Francis Poulenc (1899-1963) is widely acknowledged as one of the twentieth century's most significant masters of vocal music-solo, choral and operatic-quite apart from his achievements in instrumental spheres. But what it cost him has been underestimated. In this seminal biography, which will serve as the definitive guide to the songs, Graham Johnson shows that it is in Poulenc's extraordinary songs and seeing how they fit into his life-his hidden sexuality, addiction and all-that we discover the composer's essential artistic being. With Jeremy Sams's song translations, the first in over forty years, and the insight that comes from a lifetime of performing this music, Johnson provides an essential volume for singers, pianists, listeners and readers interested in the artistic milieu of modernism in the first half of the twentieth century.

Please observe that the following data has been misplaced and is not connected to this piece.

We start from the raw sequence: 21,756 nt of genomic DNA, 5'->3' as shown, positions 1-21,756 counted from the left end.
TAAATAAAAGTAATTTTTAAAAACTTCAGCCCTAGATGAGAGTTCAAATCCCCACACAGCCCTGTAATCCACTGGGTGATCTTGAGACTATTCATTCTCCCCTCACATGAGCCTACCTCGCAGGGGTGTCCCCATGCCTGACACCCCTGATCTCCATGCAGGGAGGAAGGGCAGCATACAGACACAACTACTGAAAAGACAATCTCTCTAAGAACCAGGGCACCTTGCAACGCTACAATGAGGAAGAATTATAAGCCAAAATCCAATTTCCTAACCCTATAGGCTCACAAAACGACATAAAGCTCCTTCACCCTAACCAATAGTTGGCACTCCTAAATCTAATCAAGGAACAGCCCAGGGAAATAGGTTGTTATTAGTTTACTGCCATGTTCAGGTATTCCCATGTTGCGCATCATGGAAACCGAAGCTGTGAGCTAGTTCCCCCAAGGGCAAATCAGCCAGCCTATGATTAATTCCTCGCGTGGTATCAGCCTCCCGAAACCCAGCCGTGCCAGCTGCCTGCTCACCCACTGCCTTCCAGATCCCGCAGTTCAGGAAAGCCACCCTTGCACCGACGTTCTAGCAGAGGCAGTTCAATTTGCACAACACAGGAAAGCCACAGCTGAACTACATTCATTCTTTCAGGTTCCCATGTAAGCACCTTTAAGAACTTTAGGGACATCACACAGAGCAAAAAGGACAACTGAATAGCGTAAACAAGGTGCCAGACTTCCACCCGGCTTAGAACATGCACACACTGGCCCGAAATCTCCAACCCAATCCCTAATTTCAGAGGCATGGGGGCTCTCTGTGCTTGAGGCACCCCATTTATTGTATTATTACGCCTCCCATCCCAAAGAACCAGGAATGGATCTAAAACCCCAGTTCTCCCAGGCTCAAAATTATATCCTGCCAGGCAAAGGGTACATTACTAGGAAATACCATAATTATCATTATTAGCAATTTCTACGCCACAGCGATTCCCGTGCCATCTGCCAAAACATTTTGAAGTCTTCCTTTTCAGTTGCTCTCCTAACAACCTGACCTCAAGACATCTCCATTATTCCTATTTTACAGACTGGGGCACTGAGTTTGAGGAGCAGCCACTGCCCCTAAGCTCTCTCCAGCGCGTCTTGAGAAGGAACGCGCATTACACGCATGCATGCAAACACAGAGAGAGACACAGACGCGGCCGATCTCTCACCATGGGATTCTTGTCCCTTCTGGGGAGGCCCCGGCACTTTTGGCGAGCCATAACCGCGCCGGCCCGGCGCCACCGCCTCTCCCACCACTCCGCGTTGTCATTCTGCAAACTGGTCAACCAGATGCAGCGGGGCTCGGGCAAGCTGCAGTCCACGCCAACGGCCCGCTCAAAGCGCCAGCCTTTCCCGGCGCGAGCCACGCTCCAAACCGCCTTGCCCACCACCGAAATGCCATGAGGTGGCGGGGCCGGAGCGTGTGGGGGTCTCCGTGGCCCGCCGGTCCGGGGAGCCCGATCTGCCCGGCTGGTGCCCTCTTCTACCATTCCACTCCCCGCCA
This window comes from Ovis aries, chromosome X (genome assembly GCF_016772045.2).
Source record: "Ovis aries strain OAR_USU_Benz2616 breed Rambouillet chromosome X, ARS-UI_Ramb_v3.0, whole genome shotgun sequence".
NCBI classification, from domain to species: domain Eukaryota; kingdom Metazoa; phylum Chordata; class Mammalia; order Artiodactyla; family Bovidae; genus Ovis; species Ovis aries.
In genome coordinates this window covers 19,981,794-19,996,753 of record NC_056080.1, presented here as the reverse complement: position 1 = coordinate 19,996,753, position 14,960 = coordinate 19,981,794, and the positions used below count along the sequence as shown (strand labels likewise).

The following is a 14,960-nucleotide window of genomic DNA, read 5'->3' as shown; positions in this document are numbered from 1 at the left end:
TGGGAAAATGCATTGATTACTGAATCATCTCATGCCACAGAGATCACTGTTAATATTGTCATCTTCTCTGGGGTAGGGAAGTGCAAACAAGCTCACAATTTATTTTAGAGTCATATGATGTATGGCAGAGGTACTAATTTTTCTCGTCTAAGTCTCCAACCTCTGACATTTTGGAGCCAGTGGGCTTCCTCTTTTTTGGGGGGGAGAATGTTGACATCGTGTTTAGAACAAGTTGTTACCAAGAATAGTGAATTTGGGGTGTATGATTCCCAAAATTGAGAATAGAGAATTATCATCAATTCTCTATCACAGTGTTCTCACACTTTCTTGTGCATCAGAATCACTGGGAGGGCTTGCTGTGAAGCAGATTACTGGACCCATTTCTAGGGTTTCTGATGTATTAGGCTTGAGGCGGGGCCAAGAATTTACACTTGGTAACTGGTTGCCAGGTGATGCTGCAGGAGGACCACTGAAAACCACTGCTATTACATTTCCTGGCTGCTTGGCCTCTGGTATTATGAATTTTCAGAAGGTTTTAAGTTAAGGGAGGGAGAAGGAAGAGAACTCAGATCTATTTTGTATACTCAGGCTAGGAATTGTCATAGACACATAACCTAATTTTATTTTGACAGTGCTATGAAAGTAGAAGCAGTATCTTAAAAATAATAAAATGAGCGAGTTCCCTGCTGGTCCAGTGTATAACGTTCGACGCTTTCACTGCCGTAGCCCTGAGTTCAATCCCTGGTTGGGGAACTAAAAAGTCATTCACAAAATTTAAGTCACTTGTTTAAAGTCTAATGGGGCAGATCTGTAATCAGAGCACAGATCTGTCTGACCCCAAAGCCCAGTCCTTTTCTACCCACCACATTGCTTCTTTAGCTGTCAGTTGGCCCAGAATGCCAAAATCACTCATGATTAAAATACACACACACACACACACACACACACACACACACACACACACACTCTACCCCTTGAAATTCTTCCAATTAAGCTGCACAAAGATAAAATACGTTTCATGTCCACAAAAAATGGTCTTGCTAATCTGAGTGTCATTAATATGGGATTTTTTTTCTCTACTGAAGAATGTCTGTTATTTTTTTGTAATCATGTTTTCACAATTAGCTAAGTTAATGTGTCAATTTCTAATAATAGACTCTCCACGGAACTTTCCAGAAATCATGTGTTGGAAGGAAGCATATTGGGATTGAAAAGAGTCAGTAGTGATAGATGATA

Studies of concert life in nineteenth-century America have generally been limited to large orchestras and the programs we are familiar with today. But as this book reveals, audiences of that era enjoyed far more diverse musical experiences than this focus would suggest. To hear an orchestra, people were more likely to head to a beer garden, restaurant, or summer resort than to a concert hall. And what they heard weren't just symphonic works--programs also included opera excerpts and arrangements, instrumental showpieces, comic numbers, and medleys of patriotic tunes. This book brings together musicologists and historians to investigate the many orchestras and programs that developed in nineteenth-century America. In addition to reflecting on the music that orchestras played and the socioeconomic aspects of building and maintaining orchestras, the book considers a wide range of topics, including audiences, entrepreneurs, concert arrangements, tours, and musicians' unions. The authors also show that the period saw a massive influx of immigrant performers, the increasing ability of orchestras to travel across the nation, and the rising influence of women as listeners, patrons, and players. Painting a rich and detailed picture of nineteenth-century concert life, this collection will greatly broaden our understanding of America's musical history.